Americans are not the only ones whose political scene involves multiple perspectives and turbo-charged spin machines ready to frame any event to the advantage of a particular point of view.
Israel is a primary case in point. This past week, representatives in Paris at a UNESCO meeting (the United Nations Educational, Scientific, and Cultural Organization) voted to approve a resolution declaring that the Temple Mount — site of the ‘Al Aqsa Mosque and the “Dome of the Rock” (known to Muslims as Al-Haram al-Sharif, “the Noble Sanctuary”) is a holy site to Muslims.
Nobody denies that, but some Arab states were pressing for an official recognition. Israelis, however, were furious because the resolution — which passed on a split vote of 10 votes in favor, two against, and eight abstentions — used the Muslim names for the site, and did not refer to it as the Temple Mount, a name preferred by Jews and Christians. No serious historian or scholar of religion denies that the same site was once home to two temples sacred to the Jewish faith: the first destroyed by the Babylonians in 587 BCE and the second dismantled by the Romans after a Jewish rebellion in 70 CE.
Muslims believe Muhammed was miraculously transported from Mecca to Jerusalem before ascending to heaven, making Jerusalem the third holiest site to Muslims (behind Mecca and Medina). Meanwhile, it’s the holiest site known to Jews, though a long-standing agreement restricts the site to Muslim worship. Jews, especially the Orthodox, do the next best thing by praying at the Western Wall, part of a huge retaining wall built by Herod the Great to support an enlarged platform for the temple.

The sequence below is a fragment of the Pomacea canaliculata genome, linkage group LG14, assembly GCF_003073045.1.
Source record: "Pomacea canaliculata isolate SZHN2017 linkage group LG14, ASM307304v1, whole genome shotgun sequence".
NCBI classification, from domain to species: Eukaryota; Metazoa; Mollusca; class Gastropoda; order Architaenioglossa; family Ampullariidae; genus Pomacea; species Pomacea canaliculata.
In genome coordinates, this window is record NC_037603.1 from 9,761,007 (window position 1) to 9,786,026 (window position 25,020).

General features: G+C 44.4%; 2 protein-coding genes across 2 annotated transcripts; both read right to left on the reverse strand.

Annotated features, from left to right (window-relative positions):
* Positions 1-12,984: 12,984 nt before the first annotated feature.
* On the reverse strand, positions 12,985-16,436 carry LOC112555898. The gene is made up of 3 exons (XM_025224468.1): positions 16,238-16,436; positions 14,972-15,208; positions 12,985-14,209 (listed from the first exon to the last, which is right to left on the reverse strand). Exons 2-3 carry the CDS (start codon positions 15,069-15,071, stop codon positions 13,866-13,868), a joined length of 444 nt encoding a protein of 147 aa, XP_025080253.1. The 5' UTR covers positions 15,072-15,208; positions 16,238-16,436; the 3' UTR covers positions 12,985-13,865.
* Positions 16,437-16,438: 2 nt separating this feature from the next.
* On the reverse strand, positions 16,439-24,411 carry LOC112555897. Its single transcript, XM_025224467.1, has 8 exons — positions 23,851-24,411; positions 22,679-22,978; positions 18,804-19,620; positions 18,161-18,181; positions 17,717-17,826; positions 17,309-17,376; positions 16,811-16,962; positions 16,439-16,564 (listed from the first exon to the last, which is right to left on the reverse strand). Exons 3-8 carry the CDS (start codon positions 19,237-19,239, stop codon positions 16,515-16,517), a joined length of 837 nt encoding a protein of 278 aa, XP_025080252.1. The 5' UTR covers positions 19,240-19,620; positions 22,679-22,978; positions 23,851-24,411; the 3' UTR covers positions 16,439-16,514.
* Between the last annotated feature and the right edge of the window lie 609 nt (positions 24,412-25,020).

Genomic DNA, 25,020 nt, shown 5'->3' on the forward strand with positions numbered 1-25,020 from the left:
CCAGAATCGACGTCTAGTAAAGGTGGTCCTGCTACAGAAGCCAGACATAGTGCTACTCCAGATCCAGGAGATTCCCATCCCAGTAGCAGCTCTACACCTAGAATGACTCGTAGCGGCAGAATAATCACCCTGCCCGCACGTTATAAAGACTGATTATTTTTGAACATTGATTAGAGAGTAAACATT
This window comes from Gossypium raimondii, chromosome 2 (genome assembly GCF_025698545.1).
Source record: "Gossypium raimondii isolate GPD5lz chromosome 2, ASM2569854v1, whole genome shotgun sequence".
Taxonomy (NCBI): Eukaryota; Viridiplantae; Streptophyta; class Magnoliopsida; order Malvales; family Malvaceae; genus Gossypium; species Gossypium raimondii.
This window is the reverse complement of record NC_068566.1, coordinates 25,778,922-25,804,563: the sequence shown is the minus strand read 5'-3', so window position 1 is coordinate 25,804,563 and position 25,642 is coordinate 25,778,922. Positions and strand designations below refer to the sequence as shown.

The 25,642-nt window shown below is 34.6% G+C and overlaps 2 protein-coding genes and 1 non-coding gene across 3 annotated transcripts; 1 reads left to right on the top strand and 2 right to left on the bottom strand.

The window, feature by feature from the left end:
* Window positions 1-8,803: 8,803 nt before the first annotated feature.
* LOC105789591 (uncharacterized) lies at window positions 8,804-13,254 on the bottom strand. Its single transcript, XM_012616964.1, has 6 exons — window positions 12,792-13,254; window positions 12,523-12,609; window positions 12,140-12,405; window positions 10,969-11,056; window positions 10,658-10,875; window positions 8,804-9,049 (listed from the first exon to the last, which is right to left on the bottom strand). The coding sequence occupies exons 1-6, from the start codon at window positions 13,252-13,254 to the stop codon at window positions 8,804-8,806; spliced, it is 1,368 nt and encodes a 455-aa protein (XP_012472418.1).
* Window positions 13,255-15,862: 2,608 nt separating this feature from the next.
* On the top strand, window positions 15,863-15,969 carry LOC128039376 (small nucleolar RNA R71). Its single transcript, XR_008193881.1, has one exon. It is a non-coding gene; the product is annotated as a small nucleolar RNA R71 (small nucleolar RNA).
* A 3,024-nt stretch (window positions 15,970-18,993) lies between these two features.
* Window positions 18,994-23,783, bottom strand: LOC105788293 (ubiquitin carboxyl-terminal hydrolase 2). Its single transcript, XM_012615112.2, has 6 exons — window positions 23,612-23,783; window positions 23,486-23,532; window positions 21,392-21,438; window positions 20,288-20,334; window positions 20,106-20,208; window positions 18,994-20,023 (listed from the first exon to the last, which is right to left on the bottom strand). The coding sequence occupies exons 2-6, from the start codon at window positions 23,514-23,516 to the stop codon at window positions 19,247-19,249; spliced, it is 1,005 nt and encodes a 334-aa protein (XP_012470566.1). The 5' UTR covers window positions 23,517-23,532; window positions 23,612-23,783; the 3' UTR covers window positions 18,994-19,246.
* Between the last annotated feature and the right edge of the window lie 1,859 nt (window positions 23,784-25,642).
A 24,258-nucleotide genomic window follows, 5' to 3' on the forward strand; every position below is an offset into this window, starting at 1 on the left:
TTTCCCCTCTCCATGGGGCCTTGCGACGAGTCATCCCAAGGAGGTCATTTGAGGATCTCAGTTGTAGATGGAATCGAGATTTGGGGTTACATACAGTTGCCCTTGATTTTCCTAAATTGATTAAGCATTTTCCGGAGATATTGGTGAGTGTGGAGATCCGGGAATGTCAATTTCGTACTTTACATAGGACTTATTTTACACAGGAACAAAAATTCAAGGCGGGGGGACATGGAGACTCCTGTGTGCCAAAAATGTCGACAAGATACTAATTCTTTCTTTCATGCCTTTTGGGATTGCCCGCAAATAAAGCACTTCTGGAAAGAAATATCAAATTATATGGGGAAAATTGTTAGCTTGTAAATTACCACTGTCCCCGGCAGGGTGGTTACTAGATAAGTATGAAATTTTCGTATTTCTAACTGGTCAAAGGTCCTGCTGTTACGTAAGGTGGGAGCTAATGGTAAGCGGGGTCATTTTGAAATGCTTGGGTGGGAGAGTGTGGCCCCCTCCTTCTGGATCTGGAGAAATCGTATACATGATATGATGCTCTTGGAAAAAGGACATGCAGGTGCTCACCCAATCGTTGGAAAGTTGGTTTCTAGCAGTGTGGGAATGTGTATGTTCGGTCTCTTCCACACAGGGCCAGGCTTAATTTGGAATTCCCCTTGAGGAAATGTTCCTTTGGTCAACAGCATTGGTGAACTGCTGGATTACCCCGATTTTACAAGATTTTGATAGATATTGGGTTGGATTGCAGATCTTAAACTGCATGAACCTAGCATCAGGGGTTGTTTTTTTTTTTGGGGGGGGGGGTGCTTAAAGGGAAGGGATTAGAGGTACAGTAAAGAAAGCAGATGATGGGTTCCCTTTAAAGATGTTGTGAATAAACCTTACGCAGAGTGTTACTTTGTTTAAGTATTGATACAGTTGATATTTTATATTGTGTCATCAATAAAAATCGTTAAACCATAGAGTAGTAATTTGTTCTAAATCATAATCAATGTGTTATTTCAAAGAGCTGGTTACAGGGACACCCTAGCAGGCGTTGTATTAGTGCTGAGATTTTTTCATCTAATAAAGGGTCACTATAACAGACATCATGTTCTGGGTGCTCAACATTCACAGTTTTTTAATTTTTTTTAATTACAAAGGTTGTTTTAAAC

Some Arabs play the game of pretending that no Jewish temple ever stood on Temple Mount, which is preposterous. Jews, in turn, ballyhoo every new discovery that demonstrates an ancient tie between Jews and Jerusalem. Though it used the Arabic name for the site, the UNESCO resolution did not deny that a Jewish temple had ever stood there, though Israeli newspapers, websites, and politicians were quick to claim that it had (e.g., the Times of Israel).
On the same day, the Israel Antiquities Authority (IAA) held a press conference declaring that a small seventh-century BCE papyrus scroll had been found that included the name “Jerusalem” in Hebrew: the oldest written reference to Jerusalem known.
The find is indeed exciting, though the IAA has been sitting on it for some time. Officials report that it was found by looters in a cave in the Judean desert, not from from the Dead Sea — the same area in which the Dead Sea Scrolls were found. The dry desert air allowed the papyrus to survive an incredible 2700 years. The IAA said it obtained the parchment in a sting operation against antiquities looters that began when it first surfaced on the antiquities market three years ago.
The tiny papyrus scroll, which originally served as a shipping label, contains two lines of text:
From the king’s maidservant, from Naharata, jars of wine,
In the second line, one can clearly read the consonants “lyrshlm,” which could be vocalized as “le-yerushalem,” or “to Jerusalem.” It apparently marked the shipment of two containers of wine from a woman living in Naharata (a village near Jericho) to Jerusalem, and it by far the oldest surviving example of “Jerusalem” written in Hebrew letters.
The identity of the sender as “the king’s maidservant” suggests that the wine was destined for the king’s palace. It may have been a gift, or more likely the payment of a tax or levy. While the scroll affirms the existence of a Judean monarchy and a complex administrative system in Jerusalem in the seventh century BCE, it says nothing about the temple.
The find is fascinating: but it should be appreciated for its own intrinsic value: not used as a pawn in a game of political gamesmanship.